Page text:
I think I understand when you would use 箸にも棒にもかからない, referring to someone who is hopeless - but what situation does the phrase describe?
Is there a story behind it? What is happening with chopsticks and sticks?

  • 2
    箸を使って取り上げたものか棒を使って取り上げたものかさえ迷うような酷いもの、ということから 出典:教草女房形気 Feb 24, 2016 at 21:01

2 Answers 2


According to this site... http://kotowaza.avaloky.com/pv_hob26_01.html

Suppose you're trying to pick something up by hooking it up. You tried a short chopstick. You tried a long stick. But no avail, it can't be caught with them - it just doesn't seem to work!

This is the story behind this phrase. It depicts the outcome that is so bad that it can be of no use.


“箸にも棒にもかからない” literally meaning "can't be caught with chopsticks nor long sticks" is a popular Japanese idiom to describe an uncontrollable person, thing, or issue. We say “彼は箸にも棒にもかからない奴だ(人間だ),” meaning “He is totally untreatable (uncontrollably cunning, untrustful).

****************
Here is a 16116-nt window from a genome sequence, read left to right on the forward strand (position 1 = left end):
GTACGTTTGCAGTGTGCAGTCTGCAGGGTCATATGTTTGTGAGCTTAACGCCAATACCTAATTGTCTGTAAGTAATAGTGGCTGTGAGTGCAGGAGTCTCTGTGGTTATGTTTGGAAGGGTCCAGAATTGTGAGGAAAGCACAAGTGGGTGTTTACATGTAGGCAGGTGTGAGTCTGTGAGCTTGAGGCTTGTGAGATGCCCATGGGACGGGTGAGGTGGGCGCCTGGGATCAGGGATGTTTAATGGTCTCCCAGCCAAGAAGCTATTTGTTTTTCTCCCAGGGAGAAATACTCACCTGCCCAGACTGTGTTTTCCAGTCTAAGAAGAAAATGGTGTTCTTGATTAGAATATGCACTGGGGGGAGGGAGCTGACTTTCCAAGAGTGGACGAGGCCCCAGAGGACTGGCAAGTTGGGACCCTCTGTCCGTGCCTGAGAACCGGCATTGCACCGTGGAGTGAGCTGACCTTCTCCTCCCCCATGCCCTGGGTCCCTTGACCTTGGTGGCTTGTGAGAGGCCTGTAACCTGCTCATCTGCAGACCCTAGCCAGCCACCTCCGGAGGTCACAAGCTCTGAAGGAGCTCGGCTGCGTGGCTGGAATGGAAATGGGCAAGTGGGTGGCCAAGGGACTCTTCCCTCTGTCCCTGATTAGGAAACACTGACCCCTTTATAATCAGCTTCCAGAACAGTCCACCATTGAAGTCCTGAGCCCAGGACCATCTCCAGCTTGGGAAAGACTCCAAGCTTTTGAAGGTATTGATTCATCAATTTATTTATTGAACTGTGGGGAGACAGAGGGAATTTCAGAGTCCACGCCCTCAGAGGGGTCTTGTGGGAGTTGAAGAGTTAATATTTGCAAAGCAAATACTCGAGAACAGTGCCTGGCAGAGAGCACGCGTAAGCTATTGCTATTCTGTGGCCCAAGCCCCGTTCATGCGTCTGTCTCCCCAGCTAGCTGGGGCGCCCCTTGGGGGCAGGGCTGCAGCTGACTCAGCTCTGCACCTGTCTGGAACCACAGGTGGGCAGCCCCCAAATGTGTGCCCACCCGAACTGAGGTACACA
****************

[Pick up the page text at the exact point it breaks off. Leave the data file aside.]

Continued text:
You can catch a small thing like a bean with your chopsticks. You can hold a big thing by using two long sticks. If you are not able to pinch, catch or hold a thing with either chopsticks or long sticks, it must be a thing difficult for you to handle, or the thing deadly out of your control. So it’s 箸にも棒にもかからない奴 (物、問題) – a person, object, thing, or issue which is out of your control, in other word, useless, hopeless, and mysterious.

You must log in to answer this question.

Not the answer you're looking for? Browse other questions tagged .